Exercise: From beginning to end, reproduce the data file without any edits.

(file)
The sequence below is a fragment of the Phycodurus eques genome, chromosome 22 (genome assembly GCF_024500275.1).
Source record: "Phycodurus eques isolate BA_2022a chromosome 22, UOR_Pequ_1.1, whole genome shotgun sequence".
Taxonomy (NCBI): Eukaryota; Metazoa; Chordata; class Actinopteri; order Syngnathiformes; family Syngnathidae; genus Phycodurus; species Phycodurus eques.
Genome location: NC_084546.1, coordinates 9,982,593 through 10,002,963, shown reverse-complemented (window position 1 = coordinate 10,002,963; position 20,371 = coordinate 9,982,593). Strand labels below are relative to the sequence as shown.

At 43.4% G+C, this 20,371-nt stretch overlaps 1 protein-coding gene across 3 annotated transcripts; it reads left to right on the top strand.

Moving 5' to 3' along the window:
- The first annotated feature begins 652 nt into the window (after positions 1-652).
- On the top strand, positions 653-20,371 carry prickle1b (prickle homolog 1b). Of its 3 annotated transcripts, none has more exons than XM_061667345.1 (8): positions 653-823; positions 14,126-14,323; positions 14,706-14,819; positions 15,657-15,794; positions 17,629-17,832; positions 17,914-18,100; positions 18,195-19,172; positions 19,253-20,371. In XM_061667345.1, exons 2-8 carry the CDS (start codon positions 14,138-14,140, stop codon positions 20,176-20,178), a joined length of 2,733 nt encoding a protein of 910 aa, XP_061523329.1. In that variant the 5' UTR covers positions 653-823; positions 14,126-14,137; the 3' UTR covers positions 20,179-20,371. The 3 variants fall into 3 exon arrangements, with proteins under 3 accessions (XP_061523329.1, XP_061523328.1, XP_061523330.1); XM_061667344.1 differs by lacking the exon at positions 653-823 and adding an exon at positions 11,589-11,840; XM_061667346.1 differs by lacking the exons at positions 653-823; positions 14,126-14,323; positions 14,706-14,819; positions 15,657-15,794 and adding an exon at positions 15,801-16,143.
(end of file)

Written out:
The sequence below is a fragment of the Phycodurus eques genome, chromosome 22 (genome assembly GCF_024500275.1).
Source record: "Phycodurus eques isolate BA_2022a chromosome 22, UOR_Pequ_1.1, whole genome shotgun sequence".
Taxonomy (NCBI): Eukaryota; Metazoa; Chordata; class Actinopteri; order Syngnathiformes; family Syngnathidae; genus Phycodurus; species Phycodurus eques.
Genome location: NC_084546.1, coordinates 9,982,593 through 10,002,963, shown reverse-complemented (window position 1 = coordinate 10,002,963; position 20,371 = coordinate 9,982,593). Strand labels below are relative to the sequence as shown.

At 43.4% G+C, this 20,371-nt stretch overlaps 1 protein-coding gene across 3 annotated transcripts; it reads left to right on the top strand.

Moving 5' to 3' along the window:
- The first annotated feature begins 652 nt into the window (after positions 1-652).
- On the top strand, positions 653-20,371 carry prickle1b (prickle homolog 1b). Of its 3 annotated transcripts, none has more exons than XM_061667345.1 (8): positions 653-823; positions 14,126-14,323; positions 14,706-14,819; positions 15,657-15,794; positions 17,629-17,832; positions 17,914-18,100; positions 18,195-19,172; positions 19,253-20,371. In XM_061667345.1, exons 2-8 carry the CDS (start codon positions 14,138-14,140, stop codon positions 20,176-20,178), a joined length of 2,733 nt encoding a protein of 910 aa, XP_061523329.1. In that variant the 5' UTR covers positions 653-823; positions 14,126-14,137; the 3' UTR covers positions 20,179-20,371. The 3 variants fall into 3 exon arrangements, with proteins under 3 accessions (XP_061523329.1, XP_061523328.1, XP_061523330.1); XM_061667344.1 differs by lacking the exon at positions 653-823 and adding an exon at positions 11,589-11,840; XM_061667346.1 differs by lacking the exons at positions 653-823; positions 14,126-14,323; positions 14,706-14,819; positions 15,657-15,794 and adding an exon at positions 15,801-16,143.